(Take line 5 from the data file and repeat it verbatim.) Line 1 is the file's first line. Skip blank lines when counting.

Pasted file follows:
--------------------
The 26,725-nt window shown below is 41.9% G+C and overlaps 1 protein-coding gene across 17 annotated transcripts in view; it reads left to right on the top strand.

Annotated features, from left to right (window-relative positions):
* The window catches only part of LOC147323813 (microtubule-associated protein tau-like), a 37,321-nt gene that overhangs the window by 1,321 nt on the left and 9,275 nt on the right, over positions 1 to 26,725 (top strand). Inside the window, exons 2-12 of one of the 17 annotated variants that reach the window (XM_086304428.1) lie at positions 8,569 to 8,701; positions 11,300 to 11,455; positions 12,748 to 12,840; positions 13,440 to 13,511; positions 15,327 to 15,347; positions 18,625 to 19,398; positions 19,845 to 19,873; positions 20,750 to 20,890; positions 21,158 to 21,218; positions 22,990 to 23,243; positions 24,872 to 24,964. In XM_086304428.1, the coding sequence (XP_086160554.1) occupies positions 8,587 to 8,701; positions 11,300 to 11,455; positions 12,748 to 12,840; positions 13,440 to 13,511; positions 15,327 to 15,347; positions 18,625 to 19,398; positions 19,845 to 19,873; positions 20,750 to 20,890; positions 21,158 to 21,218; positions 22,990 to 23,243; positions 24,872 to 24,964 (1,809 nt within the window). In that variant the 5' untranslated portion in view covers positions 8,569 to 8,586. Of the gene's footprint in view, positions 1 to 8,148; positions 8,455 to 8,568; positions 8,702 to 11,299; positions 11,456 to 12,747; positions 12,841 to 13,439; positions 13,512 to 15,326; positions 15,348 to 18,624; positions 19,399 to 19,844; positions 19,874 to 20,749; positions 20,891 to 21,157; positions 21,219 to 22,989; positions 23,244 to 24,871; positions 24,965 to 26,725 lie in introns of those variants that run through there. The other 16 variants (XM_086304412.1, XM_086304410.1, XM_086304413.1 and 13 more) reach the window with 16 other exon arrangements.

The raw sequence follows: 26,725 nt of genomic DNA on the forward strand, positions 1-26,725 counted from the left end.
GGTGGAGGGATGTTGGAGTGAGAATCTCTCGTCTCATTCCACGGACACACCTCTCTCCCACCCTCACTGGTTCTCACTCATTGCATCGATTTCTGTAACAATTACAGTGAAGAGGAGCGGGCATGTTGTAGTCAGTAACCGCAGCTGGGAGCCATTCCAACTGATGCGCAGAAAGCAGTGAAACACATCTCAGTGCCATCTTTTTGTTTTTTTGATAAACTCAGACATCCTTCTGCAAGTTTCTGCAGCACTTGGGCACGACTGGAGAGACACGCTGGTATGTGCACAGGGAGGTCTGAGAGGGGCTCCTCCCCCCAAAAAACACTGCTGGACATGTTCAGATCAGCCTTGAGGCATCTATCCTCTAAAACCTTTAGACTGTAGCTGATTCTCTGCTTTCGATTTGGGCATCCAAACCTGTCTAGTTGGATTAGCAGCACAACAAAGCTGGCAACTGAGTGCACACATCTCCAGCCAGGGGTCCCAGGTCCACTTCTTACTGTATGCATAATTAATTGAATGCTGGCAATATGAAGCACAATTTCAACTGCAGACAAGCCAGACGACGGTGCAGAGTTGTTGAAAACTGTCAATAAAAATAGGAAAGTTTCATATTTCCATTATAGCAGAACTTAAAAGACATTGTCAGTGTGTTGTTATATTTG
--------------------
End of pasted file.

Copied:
GGTGGAGGGATGTTGGAGTGAGAATCTCTCGTCTCATTCCACGGACACACCTCTCTCCCACCCTCACTGGTTCTCACTCATTGCATCGATTTCTGTAACAATTACAGTGAAGAGGAGCGGGCATGTTGTAGTCAGTAACCGCAGCTGGGAGCCATTCCAACTGATGCGCAGAAAGCAGTGAAACACATCTCAGTGCCATCTTTTTGTTTTTTTGATAAACTCAGACATCCTTCTGCAAGTTTCTGCAGCACTTGGGCACGACTGGAGAGACACGCTGGTATGTGCACAGGGAGGTCTGAGAGGGGCTCCTCCCCCCAAAAAACACTGCTGGACATGTTCAGATCAGCCTTGAGGCATCTATCCTCTAAAACCTTTAGACTGTAGCTGATTCTCTGCTTTCGATTTGGGCATCCAAACCTGTCTAGTTGGATTAGCAGCACAACAAAGCTGGCAACTGAGTGCACACATCTCCAGCCAGGGGTCCCAGGTCCACTTCTTACTGTATGCATAATTAATTGAATGCTGGCAATATGAAGCACAATTTCAACTGCAGACAAGCCAGACGACGGTGCAGAGTTGTTGAAAACTGTCAATAAAAATAGGAAAGTTTCATATTTCCATTATAGCAGAACTTAAAAGACATTGTCAGTGTGTTGTTATATTTG